Making friends with your customers? Creating and publishing desirable, relevant content? Building real relationships with people via responsive social customer service? For many brands, all that stuff sounds completely alien. It also sounds like something that requires work and innovation. Marketing is an industry used to buying their way in and forcing their ad message on the unsuspecting. Facebook may now be ready to oblige.
In a way, the network may be on the verge of fulfilling a fantasy many CMOs clung to throughout the whole social revolution. They’ve said to themselves, “Maybe all this will just go away one day and we can get back to making commercials and paying to place them.” And maybe it will.
Up to now, the only way a brand could get a social message in people’s News Feeds was to win their “Likes,” then create content worthy of enough engagement that it surfaced on those News Feeds. The next development was that brands could pay to give that content a boost and gain exposure to even more of those self-professed fans.
Facebook is in the testing phase of letting Pages pay to push content into the News Feeds of people whether they have “Liked” that brand or not, on both the web and mobile versions of the network. If this progresses, what could it mean for marketers, for Facebook, and for users?
For marketers, there may not be as urgent a need to build and foster their fan bases. Yes, a fan is theoretically far more receptive to marketing messages, but the critical nature of getting the “Like” and serving them worthwhile content goes down when you can once again neglect what customers want and go back to focusing on universally pushing out ads you want. Dollars will finally allow access to far more of those impressive 900 million+ users.
For Facebook, this represents a potential opening of the revenue floodgates, exactly the kind of thing that impresses investors and analysts. Up to now, Facebook has placed the highest priority on the user experience. They say they’ll monitor and limit the number of ads that show up in News Feeds. But can Facebook, advertisers and users all agree on what level is “acceptable”? Access to that additional paid marketing takes some of the risk out of Facebook’s business proposition. But on the other hand, it’s balanced by an at least equal amount of risk that users will rebel, and a new or existing social network will dethrone the king.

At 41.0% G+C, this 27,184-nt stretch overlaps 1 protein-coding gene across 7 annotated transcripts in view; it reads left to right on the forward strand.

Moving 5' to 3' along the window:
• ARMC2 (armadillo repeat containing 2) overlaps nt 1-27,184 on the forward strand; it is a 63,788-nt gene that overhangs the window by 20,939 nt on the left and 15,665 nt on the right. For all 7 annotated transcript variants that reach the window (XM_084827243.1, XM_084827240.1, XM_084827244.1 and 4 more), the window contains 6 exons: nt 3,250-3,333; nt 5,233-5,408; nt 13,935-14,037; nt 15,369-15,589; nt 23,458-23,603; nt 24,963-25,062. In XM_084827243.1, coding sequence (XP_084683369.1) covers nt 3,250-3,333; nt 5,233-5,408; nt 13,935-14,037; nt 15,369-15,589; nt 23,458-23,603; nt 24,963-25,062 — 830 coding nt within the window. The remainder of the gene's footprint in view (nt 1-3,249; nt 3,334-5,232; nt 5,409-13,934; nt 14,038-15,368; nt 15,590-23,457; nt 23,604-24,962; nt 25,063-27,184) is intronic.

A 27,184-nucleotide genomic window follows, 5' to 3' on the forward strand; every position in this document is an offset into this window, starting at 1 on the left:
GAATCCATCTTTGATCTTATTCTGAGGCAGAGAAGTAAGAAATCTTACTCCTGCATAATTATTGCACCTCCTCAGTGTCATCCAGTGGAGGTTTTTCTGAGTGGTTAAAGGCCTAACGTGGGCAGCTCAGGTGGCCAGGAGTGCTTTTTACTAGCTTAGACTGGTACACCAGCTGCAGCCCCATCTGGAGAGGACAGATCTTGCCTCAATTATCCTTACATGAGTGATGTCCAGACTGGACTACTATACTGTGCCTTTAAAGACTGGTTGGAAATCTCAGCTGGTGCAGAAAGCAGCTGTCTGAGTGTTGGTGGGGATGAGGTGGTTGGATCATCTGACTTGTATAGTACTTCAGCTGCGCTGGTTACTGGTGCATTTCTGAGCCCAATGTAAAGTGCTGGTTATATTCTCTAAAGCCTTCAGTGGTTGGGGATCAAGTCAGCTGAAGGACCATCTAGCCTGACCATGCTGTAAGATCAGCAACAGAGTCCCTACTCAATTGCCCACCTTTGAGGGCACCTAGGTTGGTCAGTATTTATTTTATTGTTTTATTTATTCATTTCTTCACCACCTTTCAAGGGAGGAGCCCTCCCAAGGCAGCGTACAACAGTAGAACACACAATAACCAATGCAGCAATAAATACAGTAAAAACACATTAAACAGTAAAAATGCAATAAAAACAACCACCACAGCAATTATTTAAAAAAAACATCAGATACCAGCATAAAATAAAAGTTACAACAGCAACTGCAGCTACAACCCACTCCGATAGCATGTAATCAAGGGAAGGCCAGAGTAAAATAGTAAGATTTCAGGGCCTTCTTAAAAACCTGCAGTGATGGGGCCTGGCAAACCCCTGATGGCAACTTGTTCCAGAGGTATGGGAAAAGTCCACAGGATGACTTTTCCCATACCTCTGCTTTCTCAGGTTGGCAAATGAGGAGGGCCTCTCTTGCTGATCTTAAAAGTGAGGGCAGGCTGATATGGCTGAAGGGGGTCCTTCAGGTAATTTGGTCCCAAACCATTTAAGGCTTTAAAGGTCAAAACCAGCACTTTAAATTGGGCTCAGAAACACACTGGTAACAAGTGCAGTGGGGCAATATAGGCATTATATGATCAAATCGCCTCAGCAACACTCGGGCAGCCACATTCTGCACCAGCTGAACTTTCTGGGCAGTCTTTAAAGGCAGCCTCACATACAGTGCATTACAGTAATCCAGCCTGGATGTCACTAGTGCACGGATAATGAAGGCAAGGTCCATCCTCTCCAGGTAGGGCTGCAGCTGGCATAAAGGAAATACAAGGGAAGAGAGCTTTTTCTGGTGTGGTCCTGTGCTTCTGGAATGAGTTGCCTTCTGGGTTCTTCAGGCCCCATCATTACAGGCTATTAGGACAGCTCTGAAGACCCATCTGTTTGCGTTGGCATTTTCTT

For users, their new media could be thrown back to old media business models. That being: you can have access to this service, but you’re going to have to accept ads all over it. Social would be not unlike TV, newspapers and radio. Once that happens, will they stay? Heat maps have consistently shown that their eyes run from anyplace ads appear. Once ads from non-friended Pages are in the News Feed, will overall usage go down? Will users render the same verdict they rendered on MySpace?
Make no mistake, Facebook’s experiment is significant. Brands are going to have to decide if it’s worth taking some focus off of relationship building with fans who’ve gone out of their way to connect, to spray ads to the masses. Can you tell a better ROI story broadcasting commercials, or using quantifiable engagement by fans with quality content? Do you expect users to like, share, or comment on your ads?
What this potential development does not change is the newfound power of the customer. Using social, they can inflict damage and force change if they speak in loud enough numbers. Poorer content, intrusive ads, unresponsive customer service…these are the things that have the potential to light them up.